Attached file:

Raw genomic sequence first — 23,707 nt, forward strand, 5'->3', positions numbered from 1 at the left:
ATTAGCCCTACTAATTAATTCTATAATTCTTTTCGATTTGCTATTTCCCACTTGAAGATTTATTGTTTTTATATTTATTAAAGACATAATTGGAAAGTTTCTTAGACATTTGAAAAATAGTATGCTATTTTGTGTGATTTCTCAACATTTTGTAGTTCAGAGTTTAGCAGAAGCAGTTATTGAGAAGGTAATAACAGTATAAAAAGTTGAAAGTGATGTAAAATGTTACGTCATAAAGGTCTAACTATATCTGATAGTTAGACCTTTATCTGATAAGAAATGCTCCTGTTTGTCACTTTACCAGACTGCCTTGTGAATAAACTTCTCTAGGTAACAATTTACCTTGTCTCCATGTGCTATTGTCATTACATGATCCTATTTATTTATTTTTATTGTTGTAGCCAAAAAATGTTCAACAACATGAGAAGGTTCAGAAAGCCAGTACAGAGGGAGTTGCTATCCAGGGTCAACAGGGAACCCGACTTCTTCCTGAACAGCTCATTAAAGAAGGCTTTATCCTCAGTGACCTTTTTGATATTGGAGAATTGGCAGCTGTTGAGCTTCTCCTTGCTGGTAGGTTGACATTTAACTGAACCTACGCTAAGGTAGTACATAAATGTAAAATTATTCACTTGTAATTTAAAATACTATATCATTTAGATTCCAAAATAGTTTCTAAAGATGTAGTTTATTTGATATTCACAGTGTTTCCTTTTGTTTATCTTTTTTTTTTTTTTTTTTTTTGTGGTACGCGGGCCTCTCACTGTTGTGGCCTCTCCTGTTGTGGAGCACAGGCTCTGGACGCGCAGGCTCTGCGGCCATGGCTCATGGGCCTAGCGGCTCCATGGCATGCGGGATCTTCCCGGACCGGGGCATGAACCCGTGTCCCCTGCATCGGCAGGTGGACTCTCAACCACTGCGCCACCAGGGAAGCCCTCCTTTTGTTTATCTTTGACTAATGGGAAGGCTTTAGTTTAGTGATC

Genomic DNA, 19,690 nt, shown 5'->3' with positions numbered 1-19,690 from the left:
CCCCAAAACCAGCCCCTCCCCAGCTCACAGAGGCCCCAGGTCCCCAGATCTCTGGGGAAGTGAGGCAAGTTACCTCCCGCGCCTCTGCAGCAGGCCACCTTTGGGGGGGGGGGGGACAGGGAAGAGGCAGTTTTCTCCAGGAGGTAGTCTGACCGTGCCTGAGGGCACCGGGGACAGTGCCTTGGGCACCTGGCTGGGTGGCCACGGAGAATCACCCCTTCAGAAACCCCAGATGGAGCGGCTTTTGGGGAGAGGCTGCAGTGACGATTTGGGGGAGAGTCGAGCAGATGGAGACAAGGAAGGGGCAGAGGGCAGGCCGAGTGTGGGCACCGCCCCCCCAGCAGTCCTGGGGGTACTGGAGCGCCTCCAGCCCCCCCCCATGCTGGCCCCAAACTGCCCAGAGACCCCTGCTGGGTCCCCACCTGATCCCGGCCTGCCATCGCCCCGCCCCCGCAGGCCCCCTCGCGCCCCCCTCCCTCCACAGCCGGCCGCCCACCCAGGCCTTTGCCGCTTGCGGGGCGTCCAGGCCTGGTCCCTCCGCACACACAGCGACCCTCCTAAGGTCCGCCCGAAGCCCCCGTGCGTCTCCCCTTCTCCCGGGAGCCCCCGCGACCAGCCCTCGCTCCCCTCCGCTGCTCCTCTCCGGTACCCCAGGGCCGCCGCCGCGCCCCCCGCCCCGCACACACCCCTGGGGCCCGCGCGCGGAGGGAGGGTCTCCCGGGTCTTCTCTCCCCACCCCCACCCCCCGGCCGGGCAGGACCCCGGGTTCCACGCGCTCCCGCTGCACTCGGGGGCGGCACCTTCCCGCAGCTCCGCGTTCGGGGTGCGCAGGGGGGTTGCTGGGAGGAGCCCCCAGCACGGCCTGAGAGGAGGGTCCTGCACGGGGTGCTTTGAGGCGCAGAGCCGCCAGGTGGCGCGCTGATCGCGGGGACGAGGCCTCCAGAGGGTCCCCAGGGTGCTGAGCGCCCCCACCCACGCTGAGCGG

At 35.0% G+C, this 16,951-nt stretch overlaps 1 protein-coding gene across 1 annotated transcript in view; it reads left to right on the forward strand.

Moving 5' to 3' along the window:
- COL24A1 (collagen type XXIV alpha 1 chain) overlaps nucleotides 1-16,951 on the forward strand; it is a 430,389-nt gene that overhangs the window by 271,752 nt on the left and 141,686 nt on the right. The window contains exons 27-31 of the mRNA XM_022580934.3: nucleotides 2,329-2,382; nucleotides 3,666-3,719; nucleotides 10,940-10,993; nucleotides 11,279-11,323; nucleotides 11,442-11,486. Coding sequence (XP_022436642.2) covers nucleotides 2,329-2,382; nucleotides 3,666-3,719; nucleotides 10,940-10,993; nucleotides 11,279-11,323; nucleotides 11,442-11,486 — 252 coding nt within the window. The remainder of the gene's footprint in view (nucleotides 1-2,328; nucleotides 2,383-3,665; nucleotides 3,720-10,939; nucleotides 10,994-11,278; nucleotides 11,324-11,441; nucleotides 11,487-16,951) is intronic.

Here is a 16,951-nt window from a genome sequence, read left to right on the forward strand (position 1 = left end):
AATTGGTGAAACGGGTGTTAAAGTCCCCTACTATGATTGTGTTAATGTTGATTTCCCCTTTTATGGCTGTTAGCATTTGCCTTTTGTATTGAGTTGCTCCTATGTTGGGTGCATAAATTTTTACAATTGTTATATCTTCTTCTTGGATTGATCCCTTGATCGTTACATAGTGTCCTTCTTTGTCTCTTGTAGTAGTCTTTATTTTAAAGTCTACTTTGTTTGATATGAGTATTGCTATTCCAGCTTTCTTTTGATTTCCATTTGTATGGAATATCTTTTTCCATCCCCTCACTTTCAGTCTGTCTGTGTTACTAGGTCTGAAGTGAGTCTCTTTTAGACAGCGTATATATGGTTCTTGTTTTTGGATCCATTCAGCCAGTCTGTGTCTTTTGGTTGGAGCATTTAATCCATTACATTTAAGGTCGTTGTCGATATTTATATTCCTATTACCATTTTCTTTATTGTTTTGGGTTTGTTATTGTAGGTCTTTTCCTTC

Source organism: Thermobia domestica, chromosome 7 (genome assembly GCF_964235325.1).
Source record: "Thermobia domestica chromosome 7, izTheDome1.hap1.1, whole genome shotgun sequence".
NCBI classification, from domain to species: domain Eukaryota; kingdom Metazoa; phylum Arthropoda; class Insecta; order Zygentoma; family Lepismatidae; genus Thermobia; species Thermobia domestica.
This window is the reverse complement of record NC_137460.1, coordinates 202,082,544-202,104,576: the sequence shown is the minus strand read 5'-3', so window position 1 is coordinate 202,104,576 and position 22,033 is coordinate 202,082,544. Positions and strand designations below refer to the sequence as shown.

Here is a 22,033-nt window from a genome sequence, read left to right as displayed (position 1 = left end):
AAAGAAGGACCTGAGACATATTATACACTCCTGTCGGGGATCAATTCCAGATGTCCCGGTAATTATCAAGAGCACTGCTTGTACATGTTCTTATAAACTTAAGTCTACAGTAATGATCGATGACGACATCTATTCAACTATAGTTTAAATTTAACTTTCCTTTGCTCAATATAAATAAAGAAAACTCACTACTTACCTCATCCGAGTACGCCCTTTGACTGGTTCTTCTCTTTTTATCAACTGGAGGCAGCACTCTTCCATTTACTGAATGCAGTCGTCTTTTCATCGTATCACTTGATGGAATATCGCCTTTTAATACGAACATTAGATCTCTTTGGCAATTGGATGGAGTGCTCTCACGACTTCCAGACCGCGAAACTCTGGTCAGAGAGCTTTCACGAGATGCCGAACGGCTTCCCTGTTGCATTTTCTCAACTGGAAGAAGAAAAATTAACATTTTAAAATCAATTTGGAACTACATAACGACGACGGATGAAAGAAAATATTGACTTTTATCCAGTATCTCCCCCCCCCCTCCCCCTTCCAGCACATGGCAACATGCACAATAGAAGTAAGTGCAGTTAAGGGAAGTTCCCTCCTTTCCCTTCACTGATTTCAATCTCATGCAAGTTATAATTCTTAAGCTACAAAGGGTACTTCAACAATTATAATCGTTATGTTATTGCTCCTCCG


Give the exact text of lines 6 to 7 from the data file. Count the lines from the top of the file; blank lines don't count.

Moving 5' to 3' along the window:
- COL24A1 (collagen type XXIV alpha 1 chain) overlaps nucleotides 1-16,951 on the forward strand; it is a 430,389-nt gene that overhangs the window by 271,752 nt on the left and 141,686 nt on the right. The window contains exons 27-31 of the mRNA XM_022580934.3: nucleotides 2,329-2,382; nucleotides 3,666-3,719; nucleotides 10,940-10,993; nucleotides 11,279-11,323; nucleotides 11,442-11,486. Coding sequence (XP_022436642.2) covers nucleotides 2,329-2,382; nucleotides 3,666-3,719; nucleotides 10,940-10,993; nucleotides 11,279-11,323; nucleotides 11,442-11,486 — 252 coding nt within the window. The remainder of the gene's footprint in view (nucleotides 1-2,328; nucleotides 2,383-3,665; nucleotides 3,720-10,939; nucleotides 10,994-11,278; nucleotides 11,324-11,441; nucleotides 11,487-16,951) is intronic.